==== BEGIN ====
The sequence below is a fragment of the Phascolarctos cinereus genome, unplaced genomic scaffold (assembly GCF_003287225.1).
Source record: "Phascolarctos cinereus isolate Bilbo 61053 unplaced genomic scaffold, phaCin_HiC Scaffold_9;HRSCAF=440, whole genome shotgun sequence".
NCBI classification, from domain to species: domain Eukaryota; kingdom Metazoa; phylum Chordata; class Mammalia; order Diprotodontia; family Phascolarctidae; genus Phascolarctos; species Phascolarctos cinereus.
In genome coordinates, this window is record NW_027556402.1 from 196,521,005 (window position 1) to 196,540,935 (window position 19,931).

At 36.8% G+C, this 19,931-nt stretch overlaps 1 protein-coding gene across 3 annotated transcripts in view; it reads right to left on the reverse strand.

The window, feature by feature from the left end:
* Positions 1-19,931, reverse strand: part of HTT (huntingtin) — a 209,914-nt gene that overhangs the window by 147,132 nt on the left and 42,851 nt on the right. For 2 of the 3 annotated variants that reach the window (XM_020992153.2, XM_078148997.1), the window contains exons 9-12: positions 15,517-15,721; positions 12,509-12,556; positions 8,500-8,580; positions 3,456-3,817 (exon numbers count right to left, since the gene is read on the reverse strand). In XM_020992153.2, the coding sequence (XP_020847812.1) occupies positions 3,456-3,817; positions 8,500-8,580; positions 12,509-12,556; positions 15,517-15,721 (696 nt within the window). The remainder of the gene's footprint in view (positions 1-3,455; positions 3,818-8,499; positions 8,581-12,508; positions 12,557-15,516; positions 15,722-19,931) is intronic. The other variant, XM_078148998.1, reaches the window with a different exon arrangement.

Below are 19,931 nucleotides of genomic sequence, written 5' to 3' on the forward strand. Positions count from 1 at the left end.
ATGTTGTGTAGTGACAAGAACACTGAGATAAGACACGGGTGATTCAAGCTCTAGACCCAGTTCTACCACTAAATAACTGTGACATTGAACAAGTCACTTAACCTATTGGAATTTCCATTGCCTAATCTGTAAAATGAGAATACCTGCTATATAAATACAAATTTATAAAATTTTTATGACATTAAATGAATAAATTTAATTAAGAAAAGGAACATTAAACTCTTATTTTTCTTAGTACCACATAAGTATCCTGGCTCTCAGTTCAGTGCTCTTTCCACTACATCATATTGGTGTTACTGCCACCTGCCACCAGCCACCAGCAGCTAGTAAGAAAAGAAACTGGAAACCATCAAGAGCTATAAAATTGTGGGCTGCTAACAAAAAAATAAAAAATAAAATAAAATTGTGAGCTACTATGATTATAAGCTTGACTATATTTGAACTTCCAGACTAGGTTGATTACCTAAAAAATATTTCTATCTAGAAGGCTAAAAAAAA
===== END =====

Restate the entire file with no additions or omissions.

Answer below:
The sequence below is a fragment of the Phascolarctos cinereus genome, unplaced genomic scaffold (assembly GCF_003287225.1).
Source record: "Phascolarctos cinereus isolate Bilbo 61053 unplaced genomic scaffold, phaCin_HiC Scaffold_9;HRSCAF=440, whole genome shotgun sequence".
NCBI classification, from domain to species: domain Eukaryota; kingdom Metazoa; phylum Chordata; class Mammalia; order Diprotodontia; family Phascolarctidae; genus Phascolarctos; species Phascolarctos cinereus.
In genome coordinates, this window is record NW_027556402.1 from 196,521,005 (window position 1) to 196,540,935 (window position 19,931).

At 36.8% G+C, this 19,931-nt stretch overlaps 1 protein-coding gene across 3 annotated transcripts in view; it reads right to left on the reverse strand.

The window, feature by feature from the left end:
* Positions 1-19,931, reverse strand: part of HTT (huntingtin) — a 209,914-nt gene that overhangs the window by 147,132 nt on the left and 42,851 nt on the right. For 2 of the 3 annotated variants that reach the window (XM_020992153.2, XM_078148997.1), the window contains exons 9-12: positions 15,517-15,721; positions 12,509-12,556; positions 8,500-8,580; positions 3,456-3,817 (exon numbers count right to left, since the gene is read on the reverse strand). In XM_020992153.2, the coding sequence (XP_020847812.1) occupies positions 3,456-3,817; positions 8,500-8,580; positions 12,509-12,556; positions 15,517-15,721 (696 nt within the window). The remainder of the gene's footprint in view (positions 1-3,455; positions 3,818-8,499; positions 8,581-12,508; positions 12,557-15,516; positions 15,722-19,931) is intronic. The other variant, XM_078148998.1, reaches the window with a different exon arrangement.

Below are 19,931 nucleotides of genomic sequence, written 5' to 3' on the forward strand. Positions count from 1 at the left end.
ATGTTGTGTAGTGACAAGAACACTGAGATAAGACACGGGTGATTCAAGCTCTAGACCCAGTTCTACCACTAAATAACTGTGACATTGAACAAGTCACTTAACCTATTGGAATTTCCATTGCCTAATCTGTAAAATGAGAATACCTGCTATATAAATACAAATTTATAAAATTTTTATGACATTAAATGAATAAATTTAATTAAGAAAAGGAACATTAAACTCTTATTTTTCTTAGTACCACATAAGTATCCTGGCTCTCAGTTCAGTGCTCTTTCCACTACATCATATTGGTGTTACTGCCACCTGCCACCAGCCACCAGCAGCTAGTAAGAAAAGAAACTGGAAACCATCAAGAGCTATAAAATTGTGGGCTGCTAACAAAAAAATAAAAAATAAAATAAAATTGTGAGCTACTATGATTATAAGCTTGACTATATTTGAACTTCCAGACTAGGTTGATTACCTAAAAAATATTTCTATCTAGAAGGCTAAAAAAAA